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A while ago, the computer game Infinity Blade 2 was given away for free as part of some advertisement campaign and I got myself a copy at the time.

One of the features in the game is a "gem forge", where one can put in three gems and, after a few hours, gets a different gem in return. Gems have both financial value (gems can be sold) and practical value (gems can be used to enhance fighting skills and equipment). I searched for advice about how to best use the gem forge, but found only vague rumours and incomprehensible to me lists.

To understand the gem forge better, I started taking notes about which output I got for which combination of inputs. The procedure is a bit slow, so I have only 16 data points so far, but I got a few results:

• I found two cases where the information displayed for the input gems was identical, but which resulted in different output gems. Thus, either randomness is involved, or the gems have some hidden state which is not displayed in the gem screen.
• For all 16 cases I have data for, the time to forge the new gem (in hours wall clock time) can be found by taking the price of the most expensive input gem, dividing by 15000, adding 0.25, and rounding to the nearest 30 minutes. (I found this rule using linear regression.) Let's see whether this rule allows to successfully predict the forging time for future gems.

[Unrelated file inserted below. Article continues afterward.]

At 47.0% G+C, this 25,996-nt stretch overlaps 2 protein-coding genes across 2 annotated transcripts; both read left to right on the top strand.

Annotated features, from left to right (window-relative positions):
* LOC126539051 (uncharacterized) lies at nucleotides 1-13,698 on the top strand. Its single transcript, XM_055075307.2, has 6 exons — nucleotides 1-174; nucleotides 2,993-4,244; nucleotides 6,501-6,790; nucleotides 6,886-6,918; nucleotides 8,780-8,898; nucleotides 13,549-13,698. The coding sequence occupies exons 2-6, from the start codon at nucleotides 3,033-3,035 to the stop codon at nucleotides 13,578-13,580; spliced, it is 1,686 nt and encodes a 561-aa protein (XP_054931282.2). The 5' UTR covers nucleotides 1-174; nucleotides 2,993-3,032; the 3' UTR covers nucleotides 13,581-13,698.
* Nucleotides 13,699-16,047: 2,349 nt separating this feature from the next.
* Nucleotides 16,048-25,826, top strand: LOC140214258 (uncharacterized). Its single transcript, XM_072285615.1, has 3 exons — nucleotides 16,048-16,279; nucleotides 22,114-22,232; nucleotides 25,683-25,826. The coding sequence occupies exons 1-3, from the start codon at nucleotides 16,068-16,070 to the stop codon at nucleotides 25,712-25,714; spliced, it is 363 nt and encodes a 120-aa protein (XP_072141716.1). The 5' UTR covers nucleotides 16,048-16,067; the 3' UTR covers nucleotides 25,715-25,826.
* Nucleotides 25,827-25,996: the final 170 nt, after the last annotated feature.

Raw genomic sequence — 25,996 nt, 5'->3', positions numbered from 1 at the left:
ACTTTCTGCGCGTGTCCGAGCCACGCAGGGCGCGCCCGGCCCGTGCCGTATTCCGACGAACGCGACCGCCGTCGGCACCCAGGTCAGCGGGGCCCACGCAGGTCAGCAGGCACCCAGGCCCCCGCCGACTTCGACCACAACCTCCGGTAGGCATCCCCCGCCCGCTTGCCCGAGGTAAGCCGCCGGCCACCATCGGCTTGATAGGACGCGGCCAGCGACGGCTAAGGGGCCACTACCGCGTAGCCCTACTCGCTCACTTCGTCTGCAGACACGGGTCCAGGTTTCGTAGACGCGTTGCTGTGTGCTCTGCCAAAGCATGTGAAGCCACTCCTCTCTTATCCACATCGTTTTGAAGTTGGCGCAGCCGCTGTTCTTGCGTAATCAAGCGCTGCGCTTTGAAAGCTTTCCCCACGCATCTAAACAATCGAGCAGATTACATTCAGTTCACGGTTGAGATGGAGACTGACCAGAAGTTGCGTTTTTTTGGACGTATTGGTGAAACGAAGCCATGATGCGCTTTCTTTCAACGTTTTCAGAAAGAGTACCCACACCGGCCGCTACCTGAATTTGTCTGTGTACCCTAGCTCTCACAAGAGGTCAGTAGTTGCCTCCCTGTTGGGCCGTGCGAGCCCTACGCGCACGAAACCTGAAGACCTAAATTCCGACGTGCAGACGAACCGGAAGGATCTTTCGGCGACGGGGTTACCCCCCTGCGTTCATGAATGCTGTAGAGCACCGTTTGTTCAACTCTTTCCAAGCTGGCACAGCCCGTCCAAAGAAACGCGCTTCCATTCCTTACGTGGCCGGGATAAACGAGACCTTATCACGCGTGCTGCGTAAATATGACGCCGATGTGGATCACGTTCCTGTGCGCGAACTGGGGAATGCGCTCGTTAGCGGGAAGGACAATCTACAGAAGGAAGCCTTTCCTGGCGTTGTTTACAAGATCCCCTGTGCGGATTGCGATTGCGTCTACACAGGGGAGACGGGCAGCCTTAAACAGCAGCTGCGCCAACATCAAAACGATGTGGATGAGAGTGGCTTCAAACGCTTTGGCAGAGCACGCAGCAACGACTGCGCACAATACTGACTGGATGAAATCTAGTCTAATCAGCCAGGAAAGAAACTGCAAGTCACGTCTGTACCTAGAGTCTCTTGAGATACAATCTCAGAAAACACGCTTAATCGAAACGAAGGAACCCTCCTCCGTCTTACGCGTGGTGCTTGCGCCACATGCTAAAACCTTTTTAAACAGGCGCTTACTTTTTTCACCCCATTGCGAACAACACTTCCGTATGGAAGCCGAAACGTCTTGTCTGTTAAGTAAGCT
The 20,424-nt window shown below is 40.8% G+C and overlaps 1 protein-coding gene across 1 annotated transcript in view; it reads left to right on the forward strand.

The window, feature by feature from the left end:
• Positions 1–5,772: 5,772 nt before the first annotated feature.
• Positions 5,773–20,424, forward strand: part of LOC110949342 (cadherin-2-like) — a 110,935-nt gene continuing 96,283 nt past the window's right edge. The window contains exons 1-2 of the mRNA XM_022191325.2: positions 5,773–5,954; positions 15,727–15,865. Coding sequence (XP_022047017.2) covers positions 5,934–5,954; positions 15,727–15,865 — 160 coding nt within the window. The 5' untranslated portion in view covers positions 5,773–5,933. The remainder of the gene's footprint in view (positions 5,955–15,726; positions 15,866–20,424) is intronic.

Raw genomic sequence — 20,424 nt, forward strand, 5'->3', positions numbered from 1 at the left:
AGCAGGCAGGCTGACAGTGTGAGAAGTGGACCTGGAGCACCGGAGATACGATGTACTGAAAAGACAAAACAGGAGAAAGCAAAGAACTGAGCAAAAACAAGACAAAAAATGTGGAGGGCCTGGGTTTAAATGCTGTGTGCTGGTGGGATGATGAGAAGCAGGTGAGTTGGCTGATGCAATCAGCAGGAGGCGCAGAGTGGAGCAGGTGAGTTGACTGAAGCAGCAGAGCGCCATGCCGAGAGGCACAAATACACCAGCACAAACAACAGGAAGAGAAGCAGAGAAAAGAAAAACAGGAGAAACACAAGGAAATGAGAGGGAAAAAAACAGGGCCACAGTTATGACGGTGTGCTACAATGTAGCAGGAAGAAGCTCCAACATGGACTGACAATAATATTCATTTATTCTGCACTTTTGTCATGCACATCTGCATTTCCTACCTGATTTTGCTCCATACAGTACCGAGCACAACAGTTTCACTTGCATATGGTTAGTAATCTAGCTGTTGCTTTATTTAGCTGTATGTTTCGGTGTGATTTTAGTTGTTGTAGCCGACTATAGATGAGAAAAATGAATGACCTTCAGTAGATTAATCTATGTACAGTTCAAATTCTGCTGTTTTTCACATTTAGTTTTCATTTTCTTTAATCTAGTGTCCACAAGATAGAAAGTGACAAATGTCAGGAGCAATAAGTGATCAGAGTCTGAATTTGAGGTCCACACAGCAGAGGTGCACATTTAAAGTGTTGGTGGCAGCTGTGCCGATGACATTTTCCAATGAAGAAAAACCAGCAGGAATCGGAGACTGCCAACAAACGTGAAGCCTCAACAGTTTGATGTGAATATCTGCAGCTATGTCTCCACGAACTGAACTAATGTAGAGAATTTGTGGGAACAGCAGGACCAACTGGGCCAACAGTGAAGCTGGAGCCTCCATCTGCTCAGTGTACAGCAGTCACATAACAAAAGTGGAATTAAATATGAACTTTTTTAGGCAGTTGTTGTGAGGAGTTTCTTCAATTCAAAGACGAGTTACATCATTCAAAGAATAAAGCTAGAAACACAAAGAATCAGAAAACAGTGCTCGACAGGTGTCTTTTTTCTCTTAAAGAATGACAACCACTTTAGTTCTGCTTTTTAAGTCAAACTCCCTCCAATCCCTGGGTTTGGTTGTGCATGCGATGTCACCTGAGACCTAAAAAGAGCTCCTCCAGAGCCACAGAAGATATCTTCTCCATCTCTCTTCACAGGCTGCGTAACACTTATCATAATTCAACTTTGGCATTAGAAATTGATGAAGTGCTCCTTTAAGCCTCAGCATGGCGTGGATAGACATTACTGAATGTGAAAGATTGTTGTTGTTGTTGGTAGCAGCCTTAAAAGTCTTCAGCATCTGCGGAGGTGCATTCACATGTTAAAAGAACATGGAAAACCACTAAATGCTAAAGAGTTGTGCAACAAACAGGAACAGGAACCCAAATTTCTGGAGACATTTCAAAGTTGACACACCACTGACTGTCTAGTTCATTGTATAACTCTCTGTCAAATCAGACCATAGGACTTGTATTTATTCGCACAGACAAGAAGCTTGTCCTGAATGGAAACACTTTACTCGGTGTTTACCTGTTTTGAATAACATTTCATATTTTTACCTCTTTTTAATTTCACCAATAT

• In all cases I observed, the sale price of the output gem was higher than the sale price of the most expensive of the input gems.
• The correlation between the sale prices of the output gem and of the most expensive input gem is higher than the correlation between output price and the sum of the input prices.

I haven't looked at other properties (shape, colour, function, etc.) of the gems yet.

If anybody knows more about the gem forge, or if there is a good reference available on the internet, I'd be happy to learn about this.

This is an excerpt from Jochen's blog.